United States District Court, D. Massachusetts
ILYA LIVIZ, SR., et al.
CHIEF JUSTICE RALPH D. GANTS, et al.,
MEMORANDUM AND ORDER
RICHARD G. STEARNS, UNITED STATES DISTRICT JUDGE
reasons set forth below, the court grants the motion for
leave to proceed in forma pauperis, denies the
emergency motions and dismisses this action pursuant to 28
U.S.C. § 1915(e)(2)(B)(ii).
March 13, 2019 Ilya Liviz, an attorney proceeding on behalf
of himself and his minor son, commenced this action against
each individual justice of the Massachusetts Supreme Judicial
Court and a defendant identified in the case caption as John
Doe. See Compl. (Dkt. No. 1). Although Liviz
references 18 U.S.C. §§ 241-242, 245, id.
¶ 2, he states that “[t]his is not a criminal
complaint, this is an application, verified by oath under
pains and penalty of perjury, for appointment of U.S.
Prosecutor to follow through with the criminal
complaint.” Id. ¶ 3. Liviz has been a
frequent litigant in this court and was recently suspended
from the practice of law in Massachusetts. See Liviz v.
Gants, No. 19-10644-RGS (dismissed Apr. 8, 2019).
pending before the court are Liviz's motions for
emergency relief and to proceed in forma pauperis.
See Dkt. Nos. 2-3, 5. Liviz seeks, among other
things, a stay of all pending state actions concerning the
custody of his son and the issuance of a show cause order why
a writ of habeas corpus should not issue. See Dkt.
Nos. 3, 5.
review of Liviz's motion for leave to proceed in
forma pauperis, the court concludes that he is without
income or assets to pay the $400.00 filing and administrative
fees. The motion therefore is granted.
federal in forma pauperis statute, 28 U.S.C. §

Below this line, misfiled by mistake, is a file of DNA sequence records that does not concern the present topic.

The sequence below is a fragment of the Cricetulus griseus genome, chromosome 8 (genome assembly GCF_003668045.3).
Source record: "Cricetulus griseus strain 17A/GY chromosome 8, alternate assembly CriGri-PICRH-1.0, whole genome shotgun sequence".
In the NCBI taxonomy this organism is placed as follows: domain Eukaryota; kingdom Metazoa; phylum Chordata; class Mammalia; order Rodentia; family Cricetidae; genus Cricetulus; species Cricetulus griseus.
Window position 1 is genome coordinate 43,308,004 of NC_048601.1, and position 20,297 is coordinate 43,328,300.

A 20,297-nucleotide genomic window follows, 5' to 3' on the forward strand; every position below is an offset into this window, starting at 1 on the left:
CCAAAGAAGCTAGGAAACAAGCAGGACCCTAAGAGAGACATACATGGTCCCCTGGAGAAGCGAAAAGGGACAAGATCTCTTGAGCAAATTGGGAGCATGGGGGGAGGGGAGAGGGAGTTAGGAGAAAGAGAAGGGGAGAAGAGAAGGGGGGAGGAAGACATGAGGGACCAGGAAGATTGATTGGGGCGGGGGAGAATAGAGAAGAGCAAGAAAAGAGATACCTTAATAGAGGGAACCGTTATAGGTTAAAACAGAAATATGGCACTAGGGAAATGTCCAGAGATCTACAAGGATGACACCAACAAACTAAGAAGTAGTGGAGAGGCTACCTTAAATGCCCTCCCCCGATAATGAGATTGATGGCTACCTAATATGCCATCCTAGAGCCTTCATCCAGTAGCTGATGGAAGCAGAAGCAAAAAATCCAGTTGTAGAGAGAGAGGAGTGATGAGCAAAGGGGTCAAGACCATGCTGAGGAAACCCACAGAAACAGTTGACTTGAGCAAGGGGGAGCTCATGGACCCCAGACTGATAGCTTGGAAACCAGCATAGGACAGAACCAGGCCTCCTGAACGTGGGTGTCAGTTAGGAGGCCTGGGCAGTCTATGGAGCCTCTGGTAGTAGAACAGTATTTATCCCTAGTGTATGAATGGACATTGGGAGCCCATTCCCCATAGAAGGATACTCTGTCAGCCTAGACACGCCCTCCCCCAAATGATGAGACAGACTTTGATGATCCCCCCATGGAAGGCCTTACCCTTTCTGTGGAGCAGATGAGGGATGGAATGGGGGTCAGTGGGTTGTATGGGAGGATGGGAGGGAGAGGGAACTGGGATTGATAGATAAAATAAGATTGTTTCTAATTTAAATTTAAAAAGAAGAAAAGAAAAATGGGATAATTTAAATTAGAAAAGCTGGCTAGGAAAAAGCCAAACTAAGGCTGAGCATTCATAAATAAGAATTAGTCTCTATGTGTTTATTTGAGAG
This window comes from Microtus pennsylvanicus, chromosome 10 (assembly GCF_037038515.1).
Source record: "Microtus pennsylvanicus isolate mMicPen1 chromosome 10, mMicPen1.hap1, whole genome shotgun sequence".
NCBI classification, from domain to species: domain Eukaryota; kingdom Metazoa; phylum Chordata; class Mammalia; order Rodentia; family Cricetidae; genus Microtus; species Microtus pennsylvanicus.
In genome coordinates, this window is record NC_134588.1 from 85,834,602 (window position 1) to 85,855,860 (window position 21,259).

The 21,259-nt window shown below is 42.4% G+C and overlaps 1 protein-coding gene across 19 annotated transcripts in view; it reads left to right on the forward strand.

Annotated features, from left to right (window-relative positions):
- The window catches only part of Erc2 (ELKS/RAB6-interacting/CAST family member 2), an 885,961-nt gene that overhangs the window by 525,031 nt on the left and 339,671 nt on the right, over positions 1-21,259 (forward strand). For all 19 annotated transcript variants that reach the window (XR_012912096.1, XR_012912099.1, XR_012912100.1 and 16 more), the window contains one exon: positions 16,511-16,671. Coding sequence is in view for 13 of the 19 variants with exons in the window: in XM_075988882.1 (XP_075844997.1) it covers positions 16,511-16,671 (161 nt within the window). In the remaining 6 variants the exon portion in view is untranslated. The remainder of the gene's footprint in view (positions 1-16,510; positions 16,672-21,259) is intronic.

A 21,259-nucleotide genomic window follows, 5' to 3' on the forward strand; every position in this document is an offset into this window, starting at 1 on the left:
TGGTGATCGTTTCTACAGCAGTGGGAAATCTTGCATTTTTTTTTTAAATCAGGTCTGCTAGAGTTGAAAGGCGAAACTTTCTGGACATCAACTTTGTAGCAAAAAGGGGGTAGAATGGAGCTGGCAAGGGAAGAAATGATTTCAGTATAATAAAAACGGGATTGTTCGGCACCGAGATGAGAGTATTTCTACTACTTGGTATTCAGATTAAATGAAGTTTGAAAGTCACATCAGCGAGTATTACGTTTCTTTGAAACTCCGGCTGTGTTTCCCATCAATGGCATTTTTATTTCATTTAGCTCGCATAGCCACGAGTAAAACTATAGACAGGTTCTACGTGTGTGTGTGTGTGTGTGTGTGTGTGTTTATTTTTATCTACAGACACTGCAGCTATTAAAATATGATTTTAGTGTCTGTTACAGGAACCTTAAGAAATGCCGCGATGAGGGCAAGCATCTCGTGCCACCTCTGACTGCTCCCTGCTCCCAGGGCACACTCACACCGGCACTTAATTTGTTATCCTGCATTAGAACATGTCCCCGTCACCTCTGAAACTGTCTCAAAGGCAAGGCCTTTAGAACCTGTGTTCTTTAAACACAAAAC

1915, is designed to ensure meaningful access to the federal
courts for those persons unable to pay the costs of bringing
an action. When a party is proceeding in forma
pauperis, however, “the court shall dismiss the
case at any time if the court determines, ” among other
things, that the action is “frivolous or
malicious” or “fails to state a claim on which
relief may be granted” or “seeks monetary relief
against a defendant who is immune from such relief.” 28
U.S.C. § 1915(e)(2)(B). “Dismissals [under §
1915] are often made sua sponte prior to the
issuance of process, so as to spare prospective defendants
the inconvenience and expense of answering such
complaints.” Neitzke v. Williams, 490 U.S.
319, 324 (1989).
examining the sufficiency of the pleadings, the court
considers whether the plaintiff has pled “enough facts
to state a claim to relief that is plausible on its
face.” Bell Atl. Corp. v. Twombly, 550 U.S.
544, 570 (2007). “A claim has facial plausibility when
the plaintiff pleads factual content that allows the court to
draw the reasonable inference that the defendant is liable
for the misconduct alleged.” Ashcroft v.
Iqbal, 556 U.S. 662, 678 (2009) (citation omitted).
initial matter, the federal Anti-Injunction Act, 28 U.S.C.
§ 2283, prohibits a federal court from granting an
injunction to stay proceedings in a state court except in
very limited circumstances, none of which apply here.
Moreover, as Liviz recognizes, the federal criminal statutes
referenced in the complaint do not confer a private right of
action. See Cok v. Cosentino, 876 F.2d 1, 2 (1st
Cir. 1989) (per curiam) (stating that only the
United States as prosecutor can bring a complaint under 18
U.S.C. §§ 241-242); Stone v. Warfield, 184
F.R.D. 553, 555 (D. Md. 1999) (stating that individual
citizens have no private right of action to institute federal
criminal prosecutions). Private citizens, such as Liviz, lack
“a judicially cognizable interest in the prosecution or
nonprosecution of another.” Willoughby v. Town of
Tisbury, 750 F.Supp.2d 374, 381, n.57 (D. Mass. 2010)
(citing Linda R.S. v. Richard D., 410 U.S. 614, 619
reasons previously stated, it ...